440.4R-04: Prestressing Concrete Structures with FRP Tendons (Reapproved 2011)

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Fiber-reinforced polymers (FRPs) have been proposed for use instead of steel prestressing tendons in concrete structures. The promise of FRP materials lies in their high-strength, lightweight, non corroding, nonconducting, and nonmagnetic properties. This document offers general information on the history and use of FRP for prestressing applications and a description of the material properties of FRP. The document focuses on the current state of design, development, and research needed to characterize and ensure the performance of FRP as prestressing reinforcement in concrete structures. The proposed guidelines are based on the knowledge gained from worldwide experimental research, analytical work, and field applications of FRPs used as prestressed reinforcement. The current development includes a basic understanding of flexure and axial prestressed members, FRP shear reinforcement, bond of FRP tendons, and unbonded or external FRP tendons for prestressing applications. The document concludes with a description of research needs.

Keywords: anchorage; bond length; crack; deflection; deformation; development

length; ductility; fatigue; jacking stresses; post-tensioning; prestressed concrete;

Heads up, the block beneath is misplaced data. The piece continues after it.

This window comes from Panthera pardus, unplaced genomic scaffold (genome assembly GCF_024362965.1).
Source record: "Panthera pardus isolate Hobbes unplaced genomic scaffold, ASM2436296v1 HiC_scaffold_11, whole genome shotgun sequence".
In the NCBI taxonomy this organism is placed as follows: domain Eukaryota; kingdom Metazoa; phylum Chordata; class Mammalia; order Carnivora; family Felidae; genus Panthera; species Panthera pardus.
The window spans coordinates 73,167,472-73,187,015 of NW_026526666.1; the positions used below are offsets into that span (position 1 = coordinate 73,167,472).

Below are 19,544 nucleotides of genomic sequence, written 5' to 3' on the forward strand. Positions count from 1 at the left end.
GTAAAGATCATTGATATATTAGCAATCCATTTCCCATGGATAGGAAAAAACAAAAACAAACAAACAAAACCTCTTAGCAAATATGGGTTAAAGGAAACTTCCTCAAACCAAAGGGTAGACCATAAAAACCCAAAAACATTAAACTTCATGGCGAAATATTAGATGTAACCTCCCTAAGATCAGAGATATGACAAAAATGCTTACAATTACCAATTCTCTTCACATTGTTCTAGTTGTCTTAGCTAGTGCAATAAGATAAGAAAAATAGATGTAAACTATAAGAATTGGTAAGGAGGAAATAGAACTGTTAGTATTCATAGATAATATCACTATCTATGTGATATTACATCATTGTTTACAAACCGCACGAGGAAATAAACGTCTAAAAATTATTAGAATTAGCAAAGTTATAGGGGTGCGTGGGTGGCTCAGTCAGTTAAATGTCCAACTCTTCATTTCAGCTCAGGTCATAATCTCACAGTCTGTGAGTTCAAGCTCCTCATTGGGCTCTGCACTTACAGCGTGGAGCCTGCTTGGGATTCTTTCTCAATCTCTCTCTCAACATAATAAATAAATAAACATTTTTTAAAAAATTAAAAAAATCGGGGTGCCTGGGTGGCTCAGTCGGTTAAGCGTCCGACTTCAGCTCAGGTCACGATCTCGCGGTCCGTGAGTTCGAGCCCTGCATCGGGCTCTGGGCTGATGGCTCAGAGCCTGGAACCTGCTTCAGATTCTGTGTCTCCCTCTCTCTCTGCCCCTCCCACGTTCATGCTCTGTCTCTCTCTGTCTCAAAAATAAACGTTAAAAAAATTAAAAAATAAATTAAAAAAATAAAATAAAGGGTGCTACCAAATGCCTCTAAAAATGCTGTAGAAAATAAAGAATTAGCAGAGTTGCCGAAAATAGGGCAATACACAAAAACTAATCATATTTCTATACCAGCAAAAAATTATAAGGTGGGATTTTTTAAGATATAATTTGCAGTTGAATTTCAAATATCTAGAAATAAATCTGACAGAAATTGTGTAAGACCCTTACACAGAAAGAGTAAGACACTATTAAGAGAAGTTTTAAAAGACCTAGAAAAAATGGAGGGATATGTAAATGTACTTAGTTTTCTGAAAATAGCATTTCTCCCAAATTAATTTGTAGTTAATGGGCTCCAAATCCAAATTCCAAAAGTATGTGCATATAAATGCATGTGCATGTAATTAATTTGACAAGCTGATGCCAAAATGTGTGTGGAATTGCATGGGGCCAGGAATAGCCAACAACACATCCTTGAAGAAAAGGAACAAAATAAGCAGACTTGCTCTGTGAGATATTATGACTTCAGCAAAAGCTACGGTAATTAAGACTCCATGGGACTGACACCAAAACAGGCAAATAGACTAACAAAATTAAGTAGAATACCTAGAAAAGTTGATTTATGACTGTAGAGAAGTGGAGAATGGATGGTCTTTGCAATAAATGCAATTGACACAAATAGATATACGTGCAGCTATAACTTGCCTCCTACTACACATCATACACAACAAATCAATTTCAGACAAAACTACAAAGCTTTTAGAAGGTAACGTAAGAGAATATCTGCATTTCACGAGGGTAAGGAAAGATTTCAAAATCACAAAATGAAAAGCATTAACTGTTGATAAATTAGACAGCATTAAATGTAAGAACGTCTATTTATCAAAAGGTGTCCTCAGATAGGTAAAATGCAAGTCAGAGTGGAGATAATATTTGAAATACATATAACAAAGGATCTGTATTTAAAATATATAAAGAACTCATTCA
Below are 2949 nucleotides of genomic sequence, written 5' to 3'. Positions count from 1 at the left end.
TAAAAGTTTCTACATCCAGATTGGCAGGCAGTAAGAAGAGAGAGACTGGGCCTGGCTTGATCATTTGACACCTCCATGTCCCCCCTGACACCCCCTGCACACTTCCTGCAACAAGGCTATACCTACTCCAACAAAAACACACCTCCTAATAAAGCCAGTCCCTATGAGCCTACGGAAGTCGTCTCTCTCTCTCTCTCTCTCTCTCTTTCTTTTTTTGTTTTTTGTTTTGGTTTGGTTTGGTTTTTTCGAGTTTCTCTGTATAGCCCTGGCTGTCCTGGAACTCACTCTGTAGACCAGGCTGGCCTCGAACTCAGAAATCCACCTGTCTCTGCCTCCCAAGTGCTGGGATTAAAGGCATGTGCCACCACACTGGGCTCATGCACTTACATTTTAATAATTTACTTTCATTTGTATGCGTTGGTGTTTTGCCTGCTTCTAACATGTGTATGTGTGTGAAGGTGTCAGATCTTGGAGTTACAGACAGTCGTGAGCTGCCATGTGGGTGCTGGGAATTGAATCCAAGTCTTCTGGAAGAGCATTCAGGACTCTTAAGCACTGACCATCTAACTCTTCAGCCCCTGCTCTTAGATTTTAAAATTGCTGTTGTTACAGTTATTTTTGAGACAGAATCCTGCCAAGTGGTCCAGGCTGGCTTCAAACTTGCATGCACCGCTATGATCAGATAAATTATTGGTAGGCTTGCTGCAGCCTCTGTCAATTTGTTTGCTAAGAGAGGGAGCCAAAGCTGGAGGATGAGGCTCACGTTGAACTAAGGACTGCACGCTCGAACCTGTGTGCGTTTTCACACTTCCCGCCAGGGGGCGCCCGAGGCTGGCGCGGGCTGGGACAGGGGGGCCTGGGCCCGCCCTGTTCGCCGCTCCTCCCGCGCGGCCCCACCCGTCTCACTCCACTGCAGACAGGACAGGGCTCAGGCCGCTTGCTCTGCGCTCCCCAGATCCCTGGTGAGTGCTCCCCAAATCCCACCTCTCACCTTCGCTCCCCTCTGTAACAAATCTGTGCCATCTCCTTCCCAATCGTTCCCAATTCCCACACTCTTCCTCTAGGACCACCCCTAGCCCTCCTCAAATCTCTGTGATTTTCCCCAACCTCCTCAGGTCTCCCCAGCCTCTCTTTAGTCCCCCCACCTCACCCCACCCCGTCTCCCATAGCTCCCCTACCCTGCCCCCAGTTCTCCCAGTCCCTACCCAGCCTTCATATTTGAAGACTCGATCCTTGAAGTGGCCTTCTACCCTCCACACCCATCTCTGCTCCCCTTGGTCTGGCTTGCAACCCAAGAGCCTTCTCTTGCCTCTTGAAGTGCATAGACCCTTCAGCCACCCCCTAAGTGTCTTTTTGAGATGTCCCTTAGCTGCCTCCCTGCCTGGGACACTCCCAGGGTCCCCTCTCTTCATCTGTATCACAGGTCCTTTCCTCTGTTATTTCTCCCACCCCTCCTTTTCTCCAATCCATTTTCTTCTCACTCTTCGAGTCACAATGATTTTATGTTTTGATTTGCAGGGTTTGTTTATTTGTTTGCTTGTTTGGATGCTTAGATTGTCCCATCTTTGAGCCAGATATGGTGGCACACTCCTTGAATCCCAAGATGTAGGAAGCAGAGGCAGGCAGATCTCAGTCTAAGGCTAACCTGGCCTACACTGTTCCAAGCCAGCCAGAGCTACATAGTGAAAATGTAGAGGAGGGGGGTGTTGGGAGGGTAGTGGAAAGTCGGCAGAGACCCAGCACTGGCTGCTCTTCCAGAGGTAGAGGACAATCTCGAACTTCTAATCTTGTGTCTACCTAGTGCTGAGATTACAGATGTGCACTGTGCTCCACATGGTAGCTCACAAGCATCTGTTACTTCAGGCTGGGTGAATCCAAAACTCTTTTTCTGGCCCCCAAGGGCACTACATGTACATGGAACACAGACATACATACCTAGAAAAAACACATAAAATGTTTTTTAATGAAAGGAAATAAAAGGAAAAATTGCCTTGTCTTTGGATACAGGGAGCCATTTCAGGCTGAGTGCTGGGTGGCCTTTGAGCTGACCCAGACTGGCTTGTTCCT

pretensioning; reinforcement ratio; shear; tendon.

Document Details

Author: ACI Committee 440

Publication Year: 2004

Pages: 35

ISBN: 9780870311666

Categories: Fiber-Reinforced Polymers(FRP), Prestressed Concrete

Formats: Printed Document or PDF

Table of Contents

Chapter 1—Introduction

1.1—Organization and limitations of document

1.2—Historical development and use of FRP reinforcement

1.3—Design guidelines and technical committees

1.4—Research efforts

1.5—Demonstrations and field applications



Chapter 2—FRP tendons and anchorages,

2.1—FRP tendon characterization

2.2—Commercial tendons

2.3—Description of tendons

2.4—Anchorage characterization

Chapter 3—Flexural design

3.1—General considerations

3.2—Strength design methodology

3.3—Balanced ratio

3.4—Flexural design and capacity prediction

3.5—Strength reduction factors for flexure

3.6—Flexural service stresses

3.7—Jacking stresses

3.8—Creep rupture of FRP tendons

3.9—Correction of stress for harped tendons

3.10—Relaxation and friction losses

3.11—Overall design approach

3.12—Ductility or deformability

3.13—Minimum reinforcement

Chapter 4—Serviceability



4.3—Crack width and spacing


Chapter 5—Shear

5.1—General considerations in design of FRP stirrups

5.2—Shear strength with FRP stirrups

5.3—Spacing limits for shear reinforcement

5.4—Minimum amount of shear reinforcement

5.5—Detailing of shear stirrups

Chapter 6—Bond and development


6.2—Transfer length

6.3—Flexural bond length

6.4—Design considerations

Chapter 7—Unbonded and external tendon systems

7.1—Unbonded prestressed members

7.2—External prestressing

Chapter 8—Pile driving and in-place flexure,


8.2—Demonstration studies



Chapter 9—Research needs

Chapter 10—References

10.1—Referenced standards and reports

10.2—Cited references

Appendix A—Design example


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